PARIS (Reuters) – A year on from the inferno that gutted Notre-Dame de Paris and stunned the world, the cathedral’s great bell will ring out on Wednesday evening, as a mark of the building’s resilience and that of the medics battling France’s coronavirus epidemic.
The bourdon bell has sounded just once since April 15, 2019, when the blaze broke out that consumed the spire and the roof and, officials say, came within half an hour of burning the 850-year-old cathedral to the ground.
It will toll at 8 p.m. (1800 GMT), coinciding with the hour when Parisians applaud from their windows and balconies in tribute to the frontline staff risking their lives to treat COVID-19 patients.
The outbreak has killed close to 16,000 in France.
“The restoration of Notre-Dame … is a symbol of the resilience of our people, of their capacity to overcome hardships, and to recover,” said President Emmanuel Macron.
Twelve months ago, Parisians lined the banks of the Seine river, some holding hands, others singing hymns and lighting candles, as the fire ravaged a centuries-old symbol of French identity.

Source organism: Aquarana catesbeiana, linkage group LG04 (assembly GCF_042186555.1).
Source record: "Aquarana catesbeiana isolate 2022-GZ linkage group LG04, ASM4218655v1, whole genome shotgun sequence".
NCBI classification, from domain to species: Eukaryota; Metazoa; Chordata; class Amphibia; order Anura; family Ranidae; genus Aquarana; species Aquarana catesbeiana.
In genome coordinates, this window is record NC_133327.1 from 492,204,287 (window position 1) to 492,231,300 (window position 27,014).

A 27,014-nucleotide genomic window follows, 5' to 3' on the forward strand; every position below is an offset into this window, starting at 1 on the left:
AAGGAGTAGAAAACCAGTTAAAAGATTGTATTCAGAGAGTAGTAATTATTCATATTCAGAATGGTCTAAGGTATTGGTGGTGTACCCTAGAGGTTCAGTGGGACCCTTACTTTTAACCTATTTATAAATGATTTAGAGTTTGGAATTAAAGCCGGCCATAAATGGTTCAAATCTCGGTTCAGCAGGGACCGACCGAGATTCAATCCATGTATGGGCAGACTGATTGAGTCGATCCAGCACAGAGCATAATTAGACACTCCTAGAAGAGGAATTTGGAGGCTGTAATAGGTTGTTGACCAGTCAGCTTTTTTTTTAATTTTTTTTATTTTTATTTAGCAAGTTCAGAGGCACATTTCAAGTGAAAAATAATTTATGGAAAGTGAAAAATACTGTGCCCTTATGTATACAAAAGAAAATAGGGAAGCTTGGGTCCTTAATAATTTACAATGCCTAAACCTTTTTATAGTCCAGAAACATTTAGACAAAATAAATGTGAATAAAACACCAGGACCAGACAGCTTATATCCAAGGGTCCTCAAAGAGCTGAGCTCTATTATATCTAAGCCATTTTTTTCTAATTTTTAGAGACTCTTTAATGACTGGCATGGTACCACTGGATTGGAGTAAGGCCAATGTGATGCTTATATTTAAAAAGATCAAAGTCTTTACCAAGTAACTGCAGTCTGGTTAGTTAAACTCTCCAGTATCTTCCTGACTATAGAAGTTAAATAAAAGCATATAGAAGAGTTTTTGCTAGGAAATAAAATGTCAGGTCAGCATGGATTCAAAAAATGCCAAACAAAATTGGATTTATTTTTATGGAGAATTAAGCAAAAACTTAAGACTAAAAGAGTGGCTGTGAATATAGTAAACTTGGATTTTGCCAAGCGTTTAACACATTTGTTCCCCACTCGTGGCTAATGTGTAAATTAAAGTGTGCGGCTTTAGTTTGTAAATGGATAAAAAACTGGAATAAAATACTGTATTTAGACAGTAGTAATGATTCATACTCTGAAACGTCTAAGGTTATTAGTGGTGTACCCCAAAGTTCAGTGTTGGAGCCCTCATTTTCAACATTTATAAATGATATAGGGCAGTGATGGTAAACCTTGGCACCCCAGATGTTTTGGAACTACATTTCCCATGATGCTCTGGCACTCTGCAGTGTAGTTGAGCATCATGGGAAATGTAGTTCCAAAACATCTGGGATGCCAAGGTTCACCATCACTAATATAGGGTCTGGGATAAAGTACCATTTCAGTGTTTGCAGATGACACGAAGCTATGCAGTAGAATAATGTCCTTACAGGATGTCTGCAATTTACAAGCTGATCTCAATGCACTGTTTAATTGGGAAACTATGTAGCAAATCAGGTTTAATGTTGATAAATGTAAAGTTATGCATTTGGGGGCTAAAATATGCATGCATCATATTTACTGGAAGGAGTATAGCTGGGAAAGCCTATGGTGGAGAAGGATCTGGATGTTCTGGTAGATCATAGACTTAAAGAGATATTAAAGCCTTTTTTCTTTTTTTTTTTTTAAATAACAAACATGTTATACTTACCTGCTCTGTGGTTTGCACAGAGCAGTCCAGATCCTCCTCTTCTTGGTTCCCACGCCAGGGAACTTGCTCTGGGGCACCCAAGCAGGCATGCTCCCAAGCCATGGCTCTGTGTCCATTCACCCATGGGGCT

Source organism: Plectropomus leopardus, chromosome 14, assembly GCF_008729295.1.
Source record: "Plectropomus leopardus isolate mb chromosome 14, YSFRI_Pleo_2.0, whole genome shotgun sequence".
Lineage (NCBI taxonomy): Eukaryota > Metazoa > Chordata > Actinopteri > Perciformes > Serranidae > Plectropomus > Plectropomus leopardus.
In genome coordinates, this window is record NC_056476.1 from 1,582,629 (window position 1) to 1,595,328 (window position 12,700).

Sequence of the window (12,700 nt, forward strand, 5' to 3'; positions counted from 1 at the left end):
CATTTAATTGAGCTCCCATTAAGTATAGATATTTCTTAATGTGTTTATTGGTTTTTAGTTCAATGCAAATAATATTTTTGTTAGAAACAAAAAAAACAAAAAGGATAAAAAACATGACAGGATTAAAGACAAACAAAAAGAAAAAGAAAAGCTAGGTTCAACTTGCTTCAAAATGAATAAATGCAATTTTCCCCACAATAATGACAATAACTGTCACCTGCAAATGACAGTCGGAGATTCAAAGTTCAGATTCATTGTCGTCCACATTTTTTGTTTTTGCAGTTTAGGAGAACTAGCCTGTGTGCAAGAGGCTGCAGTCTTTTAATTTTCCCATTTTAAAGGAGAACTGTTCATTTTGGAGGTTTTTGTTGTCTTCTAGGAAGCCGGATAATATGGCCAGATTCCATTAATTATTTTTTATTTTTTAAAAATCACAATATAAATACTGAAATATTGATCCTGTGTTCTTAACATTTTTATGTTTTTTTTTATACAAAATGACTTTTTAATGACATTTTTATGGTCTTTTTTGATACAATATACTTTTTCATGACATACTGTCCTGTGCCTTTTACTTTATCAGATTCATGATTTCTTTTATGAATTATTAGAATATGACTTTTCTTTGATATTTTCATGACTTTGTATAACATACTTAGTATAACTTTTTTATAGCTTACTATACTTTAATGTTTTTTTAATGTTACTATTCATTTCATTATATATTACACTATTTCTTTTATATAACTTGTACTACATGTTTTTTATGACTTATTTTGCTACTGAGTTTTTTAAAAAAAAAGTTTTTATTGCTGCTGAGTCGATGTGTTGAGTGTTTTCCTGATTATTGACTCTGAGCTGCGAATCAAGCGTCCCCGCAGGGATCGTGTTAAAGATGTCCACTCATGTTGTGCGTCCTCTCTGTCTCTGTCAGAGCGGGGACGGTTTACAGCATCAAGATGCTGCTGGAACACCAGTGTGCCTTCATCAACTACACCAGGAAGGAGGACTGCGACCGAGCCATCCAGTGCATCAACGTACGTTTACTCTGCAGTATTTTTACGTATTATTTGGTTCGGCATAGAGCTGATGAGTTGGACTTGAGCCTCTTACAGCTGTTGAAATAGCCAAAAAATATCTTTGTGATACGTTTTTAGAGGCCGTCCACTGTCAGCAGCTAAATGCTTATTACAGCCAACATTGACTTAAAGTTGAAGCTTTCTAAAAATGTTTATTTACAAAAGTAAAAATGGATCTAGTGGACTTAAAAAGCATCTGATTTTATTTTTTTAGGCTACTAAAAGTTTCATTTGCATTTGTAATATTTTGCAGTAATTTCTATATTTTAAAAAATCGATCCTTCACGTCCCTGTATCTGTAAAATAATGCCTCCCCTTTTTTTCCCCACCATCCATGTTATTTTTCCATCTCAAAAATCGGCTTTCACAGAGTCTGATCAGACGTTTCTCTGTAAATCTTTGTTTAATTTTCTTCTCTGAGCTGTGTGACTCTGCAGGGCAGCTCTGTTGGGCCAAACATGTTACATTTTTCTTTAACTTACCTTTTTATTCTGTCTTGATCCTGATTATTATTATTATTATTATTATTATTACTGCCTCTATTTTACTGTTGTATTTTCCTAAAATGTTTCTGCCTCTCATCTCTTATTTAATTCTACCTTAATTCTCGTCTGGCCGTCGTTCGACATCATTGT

Pope Francis at the time spoke of the sadness he felt for the French people mourning the devastation of Notre-Dame. One such person was local artist Frederique Galey-Jacob who on Wednesday returned to the cathedral to sketch the scene.
“It allowed me to express my feelings, to fight against the feeling of powerlessness that we felt as it burned,” Galey-Jacob said. “It’s a need, I don’t know how to explain it.”
Macron reiterated a promise to rebuild Notre-Dame within five years, though the works to ensure the cathedral is structurally sound are running months behind schedule, delayed first by winter storms and now by the pandemic.
“Our objective is to prepare the cathedral for mass on April 16, 2024,” Jean-Louis Georgelin, the retired army general leading the restoration project, told Reuters.
“Of course, that doesn’t mean everything will be finished.”
But the cathedral’s southern belfry where the 13-tonne bell – cast in 1681 and the second biggest in France – is housed, is structurally undamaged.
It is traditionally rung for major religious celebrations, papal visits and presidential funerals, and has sounded once since the fire, in September, in tribute to former president Jacques Chirac who died that month.
On Wednesday evening, two bellringers will set it in motion again. “We will ring the bourdon,” Georgelin said.
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